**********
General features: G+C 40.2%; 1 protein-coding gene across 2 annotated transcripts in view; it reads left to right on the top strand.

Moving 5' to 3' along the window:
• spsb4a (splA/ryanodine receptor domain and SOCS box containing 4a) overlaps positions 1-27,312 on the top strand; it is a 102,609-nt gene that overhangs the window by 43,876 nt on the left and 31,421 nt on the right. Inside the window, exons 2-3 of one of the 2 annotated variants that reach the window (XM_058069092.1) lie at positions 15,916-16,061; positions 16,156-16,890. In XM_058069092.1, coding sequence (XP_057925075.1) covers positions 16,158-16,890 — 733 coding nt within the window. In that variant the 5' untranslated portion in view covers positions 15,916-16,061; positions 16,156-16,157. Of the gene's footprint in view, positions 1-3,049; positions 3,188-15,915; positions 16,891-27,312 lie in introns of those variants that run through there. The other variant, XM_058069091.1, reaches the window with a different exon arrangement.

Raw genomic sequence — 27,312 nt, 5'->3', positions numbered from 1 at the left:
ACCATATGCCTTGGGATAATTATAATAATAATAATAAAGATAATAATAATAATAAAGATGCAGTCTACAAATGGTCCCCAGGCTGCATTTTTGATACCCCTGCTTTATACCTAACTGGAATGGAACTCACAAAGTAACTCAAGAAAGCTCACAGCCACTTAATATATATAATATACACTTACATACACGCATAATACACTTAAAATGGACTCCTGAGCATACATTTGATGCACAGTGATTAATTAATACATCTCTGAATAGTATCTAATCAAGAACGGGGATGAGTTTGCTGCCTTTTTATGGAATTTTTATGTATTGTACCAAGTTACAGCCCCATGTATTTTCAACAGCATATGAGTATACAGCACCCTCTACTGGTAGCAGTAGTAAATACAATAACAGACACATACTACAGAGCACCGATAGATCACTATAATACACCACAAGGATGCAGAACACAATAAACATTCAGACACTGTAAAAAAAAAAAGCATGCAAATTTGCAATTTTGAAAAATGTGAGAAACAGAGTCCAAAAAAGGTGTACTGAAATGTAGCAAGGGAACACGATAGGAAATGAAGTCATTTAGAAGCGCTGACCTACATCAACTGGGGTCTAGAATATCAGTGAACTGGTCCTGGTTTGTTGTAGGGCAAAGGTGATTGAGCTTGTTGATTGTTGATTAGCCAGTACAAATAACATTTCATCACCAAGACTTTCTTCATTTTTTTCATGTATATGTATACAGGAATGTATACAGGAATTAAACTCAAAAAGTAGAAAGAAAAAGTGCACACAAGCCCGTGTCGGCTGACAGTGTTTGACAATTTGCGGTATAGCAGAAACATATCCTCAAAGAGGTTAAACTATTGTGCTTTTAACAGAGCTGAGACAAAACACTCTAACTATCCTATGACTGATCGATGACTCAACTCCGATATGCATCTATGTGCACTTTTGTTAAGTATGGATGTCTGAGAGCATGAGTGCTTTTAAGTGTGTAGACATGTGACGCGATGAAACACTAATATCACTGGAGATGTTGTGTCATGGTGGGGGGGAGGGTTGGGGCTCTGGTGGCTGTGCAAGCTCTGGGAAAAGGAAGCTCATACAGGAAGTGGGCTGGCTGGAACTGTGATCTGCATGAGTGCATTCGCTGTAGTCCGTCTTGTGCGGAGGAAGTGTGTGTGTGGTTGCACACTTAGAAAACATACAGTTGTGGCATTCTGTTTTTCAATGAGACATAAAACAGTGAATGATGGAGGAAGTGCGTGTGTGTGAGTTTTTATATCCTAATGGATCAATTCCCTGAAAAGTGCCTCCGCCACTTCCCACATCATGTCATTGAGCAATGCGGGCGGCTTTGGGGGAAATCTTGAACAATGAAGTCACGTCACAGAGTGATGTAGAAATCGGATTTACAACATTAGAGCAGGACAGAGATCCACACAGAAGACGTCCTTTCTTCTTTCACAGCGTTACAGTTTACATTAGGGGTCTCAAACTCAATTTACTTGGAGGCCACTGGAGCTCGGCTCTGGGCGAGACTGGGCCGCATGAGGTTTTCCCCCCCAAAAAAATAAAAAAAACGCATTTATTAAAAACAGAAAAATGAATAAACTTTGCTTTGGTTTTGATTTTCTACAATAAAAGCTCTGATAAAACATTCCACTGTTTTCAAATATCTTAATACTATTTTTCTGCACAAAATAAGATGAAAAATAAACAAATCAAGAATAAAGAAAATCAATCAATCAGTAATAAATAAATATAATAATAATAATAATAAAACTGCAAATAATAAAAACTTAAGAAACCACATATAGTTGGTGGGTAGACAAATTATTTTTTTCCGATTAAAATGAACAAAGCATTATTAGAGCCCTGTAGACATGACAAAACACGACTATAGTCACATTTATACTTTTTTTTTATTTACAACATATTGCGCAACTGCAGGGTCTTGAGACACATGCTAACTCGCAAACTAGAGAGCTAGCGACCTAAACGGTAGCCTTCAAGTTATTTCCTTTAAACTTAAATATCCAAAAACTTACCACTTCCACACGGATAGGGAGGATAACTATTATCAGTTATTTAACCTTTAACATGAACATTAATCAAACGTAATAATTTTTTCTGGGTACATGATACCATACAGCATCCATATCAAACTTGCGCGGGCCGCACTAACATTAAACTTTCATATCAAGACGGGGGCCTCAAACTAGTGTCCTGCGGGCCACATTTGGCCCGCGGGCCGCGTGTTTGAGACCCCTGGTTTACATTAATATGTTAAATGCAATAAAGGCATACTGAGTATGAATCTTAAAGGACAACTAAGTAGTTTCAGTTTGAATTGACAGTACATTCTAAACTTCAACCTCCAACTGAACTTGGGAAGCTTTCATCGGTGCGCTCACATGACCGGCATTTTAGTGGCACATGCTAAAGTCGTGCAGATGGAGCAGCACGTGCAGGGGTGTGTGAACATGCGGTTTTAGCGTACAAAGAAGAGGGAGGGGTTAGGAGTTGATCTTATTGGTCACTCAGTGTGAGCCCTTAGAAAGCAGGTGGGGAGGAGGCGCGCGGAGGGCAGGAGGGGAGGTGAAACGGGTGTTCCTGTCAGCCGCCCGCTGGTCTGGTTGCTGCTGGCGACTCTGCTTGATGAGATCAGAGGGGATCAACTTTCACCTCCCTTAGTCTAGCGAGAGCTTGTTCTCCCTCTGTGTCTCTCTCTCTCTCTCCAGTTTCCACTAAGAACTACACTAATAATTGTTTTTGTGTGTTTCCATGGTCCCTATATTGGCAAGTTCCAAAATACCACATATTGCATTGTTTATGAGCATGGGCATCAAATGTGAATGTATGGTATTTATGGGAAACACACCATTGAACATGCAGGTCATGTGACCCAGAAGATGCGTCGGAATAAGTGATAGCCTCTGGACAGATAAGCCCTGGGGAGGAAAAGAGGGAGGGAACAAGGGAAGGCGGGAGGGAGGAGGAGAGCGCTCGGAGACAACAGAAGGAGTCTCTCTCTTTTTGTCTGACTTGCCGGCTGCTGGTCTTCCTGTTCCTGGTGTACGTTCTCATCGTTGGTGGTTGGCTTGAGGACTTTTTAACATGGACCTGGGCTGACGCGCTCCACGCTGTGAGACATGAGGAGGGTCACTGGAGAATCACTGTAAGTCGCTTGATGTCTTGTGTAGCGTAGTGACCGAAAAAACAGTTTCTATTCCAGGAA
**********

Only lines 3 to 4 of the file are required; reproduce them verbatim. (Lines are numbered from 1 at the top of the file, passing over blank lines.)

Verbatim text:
• spsb4a (splA/ryanodine receptor domain and SOCS box containing 4a) overlaps positions 1-27,312 on the top strand; it is a 102,609-nt gene that overhangs the window by 43,876 nt on the left and 31,421 nt on the right. Inside the window, exons 2-3 of one of the 2 annotated variants that reach the window (XM_058069092.1) lie at positions 15,916-16,061; positions 16,156-16,890. In XM_058069092.1, coding sequence (XP_057925075.1) covers positions 16,158-16,890 — 733 coding nt within the window. In that variant the 5' untranslated portion in view covers positions 15,916-16,061; positions 16,156-16,157. Of the gene's footprint in view, positions 1-3,049; positions 3,188-15,915; positions 16,891-27,312 lie in introns of those variants that run through there. The other variant, XM_058069091.1, reaches the window with a different exon arrangement.

Raw genomic sequence — 27,312 nt, 5'->3', positions numbered from 1 at the left: